If I understood everything said correctly, I think this is a sort dog and pony show. They claiming that they can boost the efficiency of energy transfered to the fuel enough to allow a roughly 1.8 megajoule combined discharge to "ignite" the deutrium-tritium fusion "burn" and generate as much 100 megajoules of energy from said "burn". So that's a better than 50-fold increase in energy.

Due to the inefficiencies of the initial laser shot and the amplification system and the significant losses during frequency conversion the total energy initially stored in the capacitors is above 400 megajoules. That makes the system less than 25% efficient before you factor in losses during capcitor charging, let alone the operating energy needs of the decidedly massive control system.

Even if it works flawlessly, you still have the maintain a long term, controled fusion reaction in a safe and cost effective means. Its akin to saying you've got a ride because you found a set of car keys in an empty parking lot.

Dog and pony show...
 

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http://www.usec.com/gaseousdiffusion_pad_overview.htm

A friend of mine is a maintenance guy at our local nuclear facility.

When we talk about cheap power, picture about 1200 full time employees making between $22- $28 per hour.

This facility does not even produce power for our area.

Picture about 200 temporary employess making in the $30-32 / hr range with Obama's tax stimulus money cleaning up , etc .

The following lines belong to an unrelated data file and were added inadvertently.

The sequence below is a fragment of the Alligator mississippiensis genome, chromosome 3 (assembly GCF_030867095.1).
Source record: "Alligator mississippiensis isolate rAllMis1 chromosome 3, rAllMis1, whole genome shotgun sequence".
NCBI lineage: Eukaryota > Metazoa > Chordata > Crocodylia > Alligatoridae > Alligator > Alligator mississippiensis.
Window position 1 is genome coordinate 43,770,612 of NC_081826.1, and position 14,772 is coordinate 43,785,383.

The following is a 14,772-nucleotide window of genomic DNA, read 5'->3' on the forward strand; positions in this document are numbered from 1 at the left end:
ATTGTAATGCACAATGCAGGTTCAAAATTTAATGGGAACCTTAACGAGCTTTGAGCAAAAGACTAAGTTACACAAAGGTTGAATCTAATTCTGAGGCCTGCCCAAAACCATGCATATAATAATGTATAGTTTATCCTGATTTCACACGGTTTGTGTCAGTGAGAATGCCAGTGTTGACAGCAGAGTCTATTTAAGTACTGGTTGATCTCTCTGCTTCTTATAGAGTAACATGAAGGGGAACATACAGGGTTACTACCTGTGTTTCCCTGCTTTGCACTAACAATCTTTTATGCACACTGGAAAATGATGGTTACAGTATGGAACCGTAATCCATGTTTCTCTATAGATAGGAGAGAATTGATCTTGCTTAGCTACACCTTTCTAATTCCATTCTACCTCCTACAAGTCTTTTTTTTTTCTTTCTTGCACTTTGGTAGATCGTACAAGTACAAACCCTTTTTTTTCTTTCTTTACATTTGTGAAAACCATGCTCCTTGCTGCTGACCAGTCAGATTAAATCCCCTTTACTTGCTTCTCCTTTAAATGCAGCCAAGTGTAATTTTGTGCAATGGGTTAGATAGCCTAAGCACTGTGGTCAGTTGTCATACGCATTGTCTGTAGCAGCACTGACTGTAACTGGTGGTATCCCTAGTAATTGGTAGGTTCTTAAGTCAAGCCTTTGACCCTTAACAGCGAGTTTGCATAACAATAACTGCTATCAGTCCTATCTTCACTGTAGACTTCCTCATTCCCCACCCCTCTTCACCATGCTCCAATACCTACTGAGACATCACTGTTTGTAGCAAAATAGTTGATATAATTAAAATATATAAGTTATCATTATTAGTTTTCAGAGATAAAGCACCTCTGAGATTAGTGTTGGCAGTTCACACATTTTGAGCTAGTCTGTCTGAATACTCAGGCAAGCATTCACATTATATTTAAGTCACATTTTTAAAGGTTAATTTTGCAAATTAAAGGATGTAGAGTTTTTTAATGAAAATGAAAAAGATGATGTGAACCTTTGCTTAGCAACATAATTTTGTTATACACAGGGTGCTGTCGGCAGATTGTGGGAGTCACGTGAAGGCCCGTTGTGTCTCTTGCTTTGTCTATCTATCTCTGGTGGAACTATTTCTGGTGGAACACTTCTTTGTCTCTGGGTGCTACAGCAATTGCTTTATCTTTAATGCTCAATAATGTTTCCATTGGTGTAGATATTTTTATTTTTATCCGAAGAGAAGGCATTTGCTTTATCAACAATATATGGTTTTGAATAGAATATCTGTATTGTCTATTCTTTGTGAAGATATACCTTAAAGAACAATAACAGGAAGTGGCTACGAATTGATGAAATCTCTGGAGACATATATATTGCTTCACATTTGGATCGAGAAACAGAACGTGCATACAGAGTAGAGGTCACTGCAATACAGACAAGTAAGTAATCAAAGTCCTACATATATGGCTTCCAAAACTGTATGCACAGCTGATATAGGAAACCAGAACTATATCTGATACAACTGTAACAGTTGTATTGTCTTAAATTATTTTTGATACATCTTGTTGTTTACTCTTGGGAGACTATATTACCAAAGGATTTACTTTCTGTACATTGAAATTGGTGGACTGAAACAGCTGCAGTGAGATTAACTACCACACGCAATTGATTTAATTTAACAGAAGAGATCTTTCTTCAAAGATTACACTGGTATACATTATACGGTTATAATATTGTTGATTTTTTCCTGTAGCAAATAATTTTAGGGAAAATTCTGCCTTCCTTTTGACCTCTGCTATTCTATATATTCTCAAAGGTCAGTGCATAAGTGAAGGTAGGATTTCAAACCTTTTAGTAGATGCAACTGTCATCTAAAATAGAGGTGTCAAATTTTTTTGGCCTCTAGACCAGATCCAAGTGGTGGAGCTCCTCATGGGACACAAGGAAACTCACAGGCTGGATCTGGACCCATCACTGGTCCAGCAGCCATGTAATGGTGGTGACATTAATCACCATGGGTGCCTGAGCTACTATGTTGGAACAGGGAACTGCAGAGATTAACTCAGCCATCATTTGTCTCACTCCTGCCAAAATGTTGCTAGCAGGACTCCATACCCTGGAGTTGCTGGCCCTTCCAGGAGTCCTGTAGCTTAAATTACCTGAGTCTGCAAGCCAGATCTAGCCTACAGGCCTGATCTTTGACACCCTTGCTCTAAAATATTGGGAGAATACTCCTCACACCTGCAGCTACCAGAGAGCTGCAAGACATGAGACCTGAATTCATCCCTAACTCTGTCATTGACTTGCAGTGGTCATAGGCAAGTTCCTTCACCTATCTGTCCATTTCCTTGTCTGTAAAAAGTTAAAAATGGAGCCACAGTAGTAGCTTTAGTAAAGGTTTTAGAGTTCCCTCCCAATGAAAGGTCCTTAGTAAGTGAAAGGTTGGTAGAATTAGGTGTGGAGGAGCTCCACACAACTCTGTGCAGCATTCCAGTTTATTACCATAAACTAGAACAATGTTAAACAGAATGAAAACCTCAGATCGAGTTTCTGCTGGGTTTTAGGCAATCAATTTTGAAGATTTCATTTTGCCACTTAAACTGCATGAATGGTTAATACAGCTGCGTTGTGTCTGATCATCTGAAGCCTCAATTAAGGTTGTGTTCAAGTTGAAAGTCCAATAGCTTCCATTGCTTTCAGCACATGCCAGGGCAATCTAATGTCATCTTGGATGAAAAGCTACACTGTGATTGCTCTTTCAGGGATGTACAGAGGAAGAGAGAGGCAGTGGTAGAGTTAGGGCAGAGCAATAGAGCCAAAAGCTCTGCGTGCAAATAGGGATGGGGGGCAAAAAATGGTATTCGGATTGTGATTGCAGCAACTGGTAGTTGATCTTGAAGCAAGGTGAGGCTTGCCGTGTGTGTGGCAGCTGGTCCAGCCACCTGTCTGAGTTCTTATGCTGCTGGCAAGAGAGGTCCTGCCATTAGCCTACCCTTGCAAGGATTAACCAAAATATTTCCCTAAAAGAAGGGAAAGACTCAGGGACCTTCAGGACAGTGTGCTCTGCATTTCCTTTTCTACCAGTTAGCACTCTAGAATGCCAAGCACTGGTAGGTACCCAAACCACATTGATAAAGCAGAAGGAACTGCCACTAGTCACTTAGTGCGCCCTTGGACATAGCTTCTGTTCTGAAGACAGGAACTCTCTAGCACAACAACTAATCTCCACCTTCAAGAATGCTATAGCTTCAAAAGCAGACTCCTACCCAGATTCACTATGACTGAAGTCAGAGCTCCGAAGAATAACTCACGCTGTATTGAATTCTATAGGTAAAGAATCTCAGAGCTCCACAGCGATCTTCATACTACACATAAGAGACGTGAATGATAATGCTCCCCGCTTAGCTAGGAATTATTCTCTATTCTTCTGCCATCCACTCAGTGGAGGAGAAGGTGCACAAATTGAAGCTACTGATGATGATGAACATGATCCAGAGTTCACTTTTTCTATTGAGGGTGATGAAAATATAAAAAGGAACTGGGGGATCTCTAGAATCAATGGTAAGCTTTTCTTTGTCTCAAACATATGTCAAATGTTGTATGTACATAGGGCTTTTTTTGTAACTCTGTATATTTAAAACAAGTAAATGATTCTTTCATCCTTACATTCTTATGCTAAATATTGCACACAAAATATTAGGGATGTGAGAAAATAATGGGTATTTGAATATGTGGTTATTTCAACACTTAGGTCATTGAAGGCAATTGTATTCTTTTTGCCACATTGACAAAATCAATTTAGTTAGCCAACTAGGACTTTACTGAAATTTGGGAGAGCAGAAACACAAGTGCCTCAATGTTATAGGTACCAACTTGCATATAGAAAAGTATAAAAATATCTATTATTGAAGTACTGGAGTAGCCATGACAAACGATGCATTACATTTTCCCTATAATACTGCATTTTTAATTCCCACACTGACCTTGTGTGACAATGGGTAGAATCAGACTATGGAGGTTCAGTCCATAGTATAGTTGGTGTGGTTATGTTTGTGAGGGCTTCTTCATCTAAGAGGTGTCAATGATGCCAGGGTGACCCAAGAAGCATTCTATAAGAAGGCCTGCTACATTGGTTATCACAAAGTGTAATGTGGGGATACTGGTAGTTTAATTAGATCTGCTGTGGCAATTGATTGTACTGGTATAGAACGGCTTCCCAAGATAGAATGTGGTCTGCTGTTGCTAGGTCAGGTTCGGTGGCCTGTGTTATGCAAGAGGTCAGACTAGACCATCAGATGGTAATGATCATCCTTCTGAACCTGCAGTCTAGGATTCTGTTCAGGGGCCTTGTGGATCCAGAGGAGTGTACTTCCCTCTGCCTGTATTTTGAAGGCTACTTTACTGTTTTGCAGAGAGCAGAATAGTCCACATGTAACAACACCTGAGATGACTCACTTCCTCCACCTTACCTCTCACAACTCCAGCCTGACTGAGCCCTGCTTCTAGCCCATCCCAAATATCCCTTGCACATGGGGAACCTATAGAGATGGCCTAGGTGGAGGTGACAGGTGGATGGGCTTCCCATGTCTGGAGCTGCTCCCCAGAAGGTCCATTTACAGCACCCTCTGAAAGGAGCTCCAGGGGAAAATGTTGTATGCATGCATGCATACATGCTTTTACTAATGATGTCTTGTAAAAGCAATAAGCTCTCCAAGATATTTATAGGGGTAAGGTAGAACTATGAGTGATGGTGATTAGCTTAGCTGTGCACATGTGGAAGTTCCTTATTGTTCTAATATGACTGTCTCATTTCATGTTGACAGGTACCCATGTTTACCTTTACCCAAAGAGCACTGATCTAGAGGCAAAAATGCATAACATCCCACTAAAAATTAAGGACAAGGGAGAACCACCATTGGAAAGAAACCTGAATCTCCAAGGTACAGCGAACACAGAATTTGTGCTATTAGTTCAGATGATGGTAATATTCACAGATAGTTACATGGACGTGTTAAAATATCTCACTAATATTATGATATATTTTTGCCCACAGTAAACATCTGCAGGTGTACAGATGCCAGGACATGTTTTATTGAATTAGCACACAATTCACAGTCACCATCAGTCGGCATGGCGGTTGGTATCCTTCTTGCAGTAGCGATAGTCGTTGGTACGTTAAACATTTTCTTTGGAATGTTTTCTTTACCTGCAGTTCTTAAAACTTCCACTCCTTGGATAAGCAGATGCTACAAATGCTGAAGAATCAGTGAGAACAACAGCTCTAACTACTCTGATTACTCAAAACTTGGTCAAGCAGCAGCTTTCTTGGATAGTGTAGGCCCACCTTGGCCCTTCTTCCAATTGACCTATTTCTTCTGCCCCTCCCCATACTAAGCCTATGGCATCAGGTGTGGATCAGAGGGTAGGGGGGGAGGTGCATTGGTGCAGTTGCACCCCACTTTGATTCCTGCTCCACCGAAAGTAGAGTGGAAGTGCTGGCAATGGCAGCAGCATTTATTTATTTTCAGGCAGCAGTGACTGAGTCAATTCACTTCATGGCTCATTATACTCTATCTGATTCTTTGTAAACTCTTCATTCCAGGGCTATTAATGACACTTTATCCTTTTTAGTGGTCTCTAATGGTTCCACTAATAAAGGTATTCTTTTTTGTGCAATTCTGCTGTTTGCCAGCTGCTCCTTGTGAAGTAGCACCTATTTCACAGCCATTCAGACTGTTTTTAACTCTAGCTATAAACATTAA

The plant's water utilization is 26 million gallons per day.

Ppe costs per day / contaminated waterways / contaminated land/ no telling how many $100,000 + settlements to deceased family members or employees afflicted with cancer from working at or living in the area.

It does not look cheap or good for the environment to me.

From what I understand hydrogen has only been fused in exploding nuclear bombs and in an electromagnetic field in excess of 120,000 degrees Celsius. I just don't see a magnified laser getting it done.
Sounds like job creation to me! :D I'd take a $25/hr job to walk around a bit and monitor some gauges and screens. True, nuke plants take a lot of water, but it's not like they completely destroy the water and such. They just use it for cooling and steam. Some plants don't even take in fresh water, just have a big tower that recycles the same water over and over. While the energy from that plant may not be going to you, it is going somewhere. I don't really know how the laser will do it either, but I'm no rocket scientist or MIT graduatated janitor either. If they do get the fusion done, hydrogen will be a very cheap fuel. .